Incident at Niles Schools shines light on communication problems in district
Published 9:37 am Wednesday, March 30, 2016
You’ve likely heard the saying, “no news is good news.”
In many cases this old adage is true, but when you’re a parent or concerned community member faced with a crisis situation, the less information you receive the more worried you are likely to become.
This was the case last week for countless parents of Niles students who received vague text messages and phone alerts about a “serious incident” that occurred at the high school.
The ambiguity of this message ultimately raised more questions than it answered, which led to a frenzy of alarmed community members seeking to make sense of what was happening. Rumors about the nature of the incident spread like wildfire, resulting in even more chaos and concern.
Even worse, the school district — and the Grand Rapids-based public relations firm it contracts to handle things like this — refused to provide vital information that could have put those rumors to rest.
We understand the delicacy of the situation and respect the district’s desire to respect the involved student’s privacy, but the fact of the matter is that because the incident occurred in a public place — with a number of witnesses — more than just one student was impacted.
When our news team contacted school administrators hoping to find answers for readers, we were rerouted several times and eventually redirected to the public relations firm that has no real connection to the community and the public panic this was causing. The firm again referenced a “serious incident” but refused to provide other details.
Eventually Superintendent Dan Applegate talked with a reporter, and we appreciate his cooperation, but we were still disappointed at the lack of information the district decided to provide.
Neither the firm nor the superintendent were able to answer any questions regarding the nature of the incident or when exactly the incident occurred. We were given conflicting information regarding the location of the incident (one said Niles High School, another Niles New Tech) and the number of witnesses (one said “a few” and the other said as many as 15 to 20).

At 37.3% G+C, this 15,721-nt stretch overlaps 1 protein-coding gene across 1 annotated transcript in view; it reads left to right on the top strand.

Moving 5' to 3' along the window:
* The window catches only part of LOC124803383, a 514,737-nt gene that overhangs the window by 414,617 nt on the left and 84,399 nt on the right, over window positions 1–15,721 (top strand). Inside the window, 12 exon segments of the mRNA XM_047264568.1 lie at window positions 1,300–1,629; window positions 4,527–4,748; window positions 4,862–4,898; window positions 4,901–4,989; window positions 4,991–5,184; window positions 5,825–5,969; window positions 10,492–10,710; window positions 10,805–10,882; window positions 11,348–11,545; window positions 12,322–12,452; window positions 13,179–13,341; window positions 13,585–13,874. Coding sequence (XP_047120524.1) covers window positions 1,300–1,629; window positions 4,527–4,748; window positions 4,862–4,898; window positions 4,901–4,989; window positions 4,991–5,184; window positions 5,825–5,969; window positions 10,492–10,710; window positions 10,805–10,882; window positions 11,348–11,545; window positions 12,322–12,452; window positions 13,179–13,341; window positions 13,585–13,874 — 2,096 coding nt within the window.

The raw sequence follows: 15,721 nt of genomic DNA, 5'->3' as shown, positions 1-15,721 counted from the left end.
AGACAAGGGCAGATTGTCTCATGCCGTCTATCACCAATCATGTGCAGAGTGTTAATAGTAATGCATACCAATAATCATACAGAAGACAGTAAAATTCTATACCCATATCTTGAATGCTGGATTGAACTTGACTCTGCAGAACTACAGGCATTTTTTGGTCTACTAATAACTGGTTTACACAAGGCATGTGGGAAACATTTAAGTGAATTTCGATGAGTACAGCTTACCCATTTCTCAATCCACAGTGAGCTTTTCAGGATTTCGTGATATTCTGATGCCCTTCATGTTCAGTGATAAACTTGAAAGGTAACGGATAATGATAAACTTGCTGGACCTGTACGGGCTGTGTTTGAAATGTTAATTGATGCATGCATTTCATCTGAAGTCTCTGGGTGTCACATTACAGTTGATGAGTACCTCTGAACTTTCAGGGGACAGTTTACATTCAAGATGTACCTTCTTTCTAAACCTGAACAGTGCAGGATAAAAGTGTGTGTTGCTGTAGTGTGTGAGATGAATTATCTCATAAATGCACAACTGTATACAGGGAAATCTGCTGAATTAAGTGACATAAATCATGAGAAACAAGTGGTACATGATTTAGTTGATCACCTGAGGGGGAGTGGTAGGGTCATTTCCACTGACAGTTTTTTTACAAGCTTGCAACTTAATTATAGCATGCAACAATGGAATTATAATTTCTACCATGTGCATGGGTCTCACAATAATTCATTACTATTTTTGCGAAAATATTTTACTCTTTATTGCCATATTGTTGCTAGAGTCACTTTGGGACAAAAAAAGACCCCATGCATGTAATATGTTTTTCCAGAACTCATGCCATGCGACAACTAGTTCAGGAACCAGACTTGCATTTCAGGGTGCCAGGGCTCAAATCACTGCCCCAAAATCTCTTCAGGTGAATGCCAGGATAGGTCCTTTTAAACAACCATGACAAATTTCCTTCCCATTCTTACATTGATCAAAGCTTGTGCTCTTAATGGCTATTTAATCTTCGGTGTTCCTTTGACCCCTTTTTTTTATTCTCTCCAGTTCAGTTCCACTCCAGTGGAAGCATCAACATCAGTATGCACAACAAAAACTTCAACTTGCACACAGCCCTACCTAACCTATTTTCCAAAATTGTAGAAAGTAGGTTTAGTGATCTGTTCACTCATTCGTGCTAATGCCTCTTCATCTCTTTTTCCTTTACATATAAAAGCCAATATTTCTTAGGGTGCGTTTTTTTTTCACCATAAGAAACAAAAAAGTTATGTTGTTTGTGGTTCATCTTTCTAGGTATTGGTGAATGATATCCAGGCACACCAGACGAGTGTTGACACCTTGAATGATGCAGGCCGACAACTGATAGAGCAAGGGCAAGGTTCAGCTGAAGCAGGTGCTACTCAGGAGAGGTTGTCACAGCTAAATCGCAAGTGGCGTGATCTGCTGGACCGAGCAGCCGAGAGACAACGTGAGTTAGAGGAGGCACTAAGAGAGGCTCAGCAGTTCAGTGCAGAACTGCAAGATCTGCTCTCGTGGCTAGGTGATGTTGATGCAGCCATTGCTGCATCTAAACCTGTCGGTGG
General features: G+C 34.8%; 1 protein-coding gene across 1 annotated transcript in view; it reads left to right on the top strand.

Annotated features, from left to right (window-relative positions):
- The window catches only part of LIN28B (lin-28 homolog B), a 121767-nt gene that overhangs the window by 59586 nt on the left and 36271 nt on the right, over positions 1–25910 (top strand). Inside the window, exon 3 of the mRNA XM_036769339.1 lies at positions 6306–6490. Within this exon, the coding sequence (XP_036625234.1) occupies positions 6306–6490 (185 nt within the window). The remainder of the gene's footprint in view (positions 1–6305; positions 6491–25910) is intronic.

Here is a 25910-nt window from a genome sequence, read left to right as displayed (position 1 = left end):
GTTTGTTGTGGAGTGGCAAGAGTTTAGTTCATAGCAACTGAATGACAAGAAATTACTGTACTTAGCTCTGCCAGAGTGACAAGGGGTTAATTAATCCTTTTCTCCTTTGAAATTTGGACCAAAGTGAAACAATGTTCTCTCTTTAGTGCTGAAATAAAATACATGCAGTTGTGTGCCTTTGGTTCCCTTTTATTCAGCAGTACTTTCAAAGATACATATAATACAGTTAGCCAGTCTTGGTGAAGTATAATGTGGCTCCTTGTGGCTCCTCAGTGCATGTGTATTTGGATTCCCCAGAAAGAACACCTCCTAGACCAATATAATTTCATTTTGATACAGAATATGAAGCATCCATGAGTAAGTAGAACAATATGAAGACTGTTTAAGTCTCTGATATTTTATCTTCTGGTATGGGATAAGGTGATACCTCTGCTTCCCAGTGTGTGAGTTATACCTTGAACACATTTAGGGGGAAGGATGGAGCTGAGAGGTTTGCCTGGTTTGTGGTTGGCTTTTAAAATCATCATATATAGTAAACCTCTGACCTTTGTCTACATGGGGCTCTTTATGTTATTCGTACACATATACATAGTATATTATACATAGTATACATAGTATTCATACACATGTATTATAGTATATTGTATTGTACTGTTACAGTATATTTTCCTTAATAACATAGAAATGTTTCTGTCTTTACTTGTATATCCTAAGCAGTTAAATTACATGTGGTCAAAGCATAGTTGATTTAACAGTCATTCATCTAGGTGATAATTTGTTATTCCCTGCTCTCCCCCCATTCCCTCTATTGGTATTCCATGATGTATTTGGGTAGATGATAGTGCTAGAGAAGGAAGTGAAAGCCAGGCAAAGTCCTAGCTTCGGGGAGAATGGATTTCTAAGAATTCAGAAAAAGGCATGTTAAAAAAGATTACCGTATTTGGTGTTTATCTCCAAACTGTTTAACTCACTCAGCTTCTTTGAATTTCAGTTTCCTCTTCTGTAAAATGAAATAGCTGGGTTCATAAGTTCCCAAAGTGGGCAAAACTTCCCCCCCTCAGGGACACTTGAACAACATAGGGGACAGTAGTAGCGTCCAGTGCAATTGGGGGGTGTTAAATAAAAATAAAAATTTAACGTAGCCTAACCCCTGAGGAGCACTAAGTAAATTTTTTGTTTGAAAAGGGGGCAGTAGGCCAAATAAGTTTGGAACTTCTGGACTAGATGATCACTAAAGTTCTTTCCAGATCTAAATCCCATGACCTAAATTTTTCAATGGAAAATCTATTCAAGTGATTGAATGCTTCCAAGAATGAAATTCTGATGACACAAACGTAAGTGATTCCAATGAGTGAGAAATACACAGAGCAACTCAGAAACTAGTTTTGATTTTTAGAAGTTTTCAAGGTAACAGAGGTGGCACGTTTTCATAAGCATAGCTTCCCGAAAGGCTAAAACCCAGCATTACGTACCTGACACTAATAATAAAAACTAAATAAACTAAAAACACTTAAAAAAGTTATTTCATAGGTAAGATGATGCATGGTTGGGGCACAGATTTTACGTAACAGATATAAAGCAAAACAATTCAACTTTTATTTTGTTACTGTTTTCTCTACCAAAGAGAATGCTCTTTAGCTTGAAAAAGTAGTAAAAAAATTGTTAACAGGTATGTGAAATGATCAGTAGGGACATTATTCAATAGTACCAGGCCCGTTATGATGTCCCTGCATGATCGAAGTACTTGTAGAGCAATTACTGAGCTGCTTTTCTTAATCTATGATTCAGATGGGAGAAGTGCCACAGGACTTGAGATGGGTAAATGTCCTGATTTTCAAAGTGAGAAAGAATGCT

By now, it is likely most residents have heard some version of what happened last Wednesday, but no facts have been confirmed by the school district.
Some parents have expressed concern over the lack of supervision that allowed this situation to occur, and several others have questioned how they are supposed to console their children when they have no point of reference other than hearsay and rumors.
These are valid questions, and the taxpaying citizens deserve answers.
In a country where mass shootings, bomb threats and a long slew of other violent acts have become everyday occurrences, and where social media spreads information (fact or fiction) like wildfire, public school systems must form better policies regarding communication throughout the districts they serve.
There is no excuse for the lack of transparency that occurred last week. Although we certainly hope no incidents like this occur in the future, we urge district leaders to err on the side of caution and develop a better system for providing necessary information to taxpayers who deserve answers.
Opinions expressed are those of the editorial board consisting of Publisher Michael Caldwell and editors Ambrosia Neldon, Craig Haupert, Ted Yoakum and Scott Novak.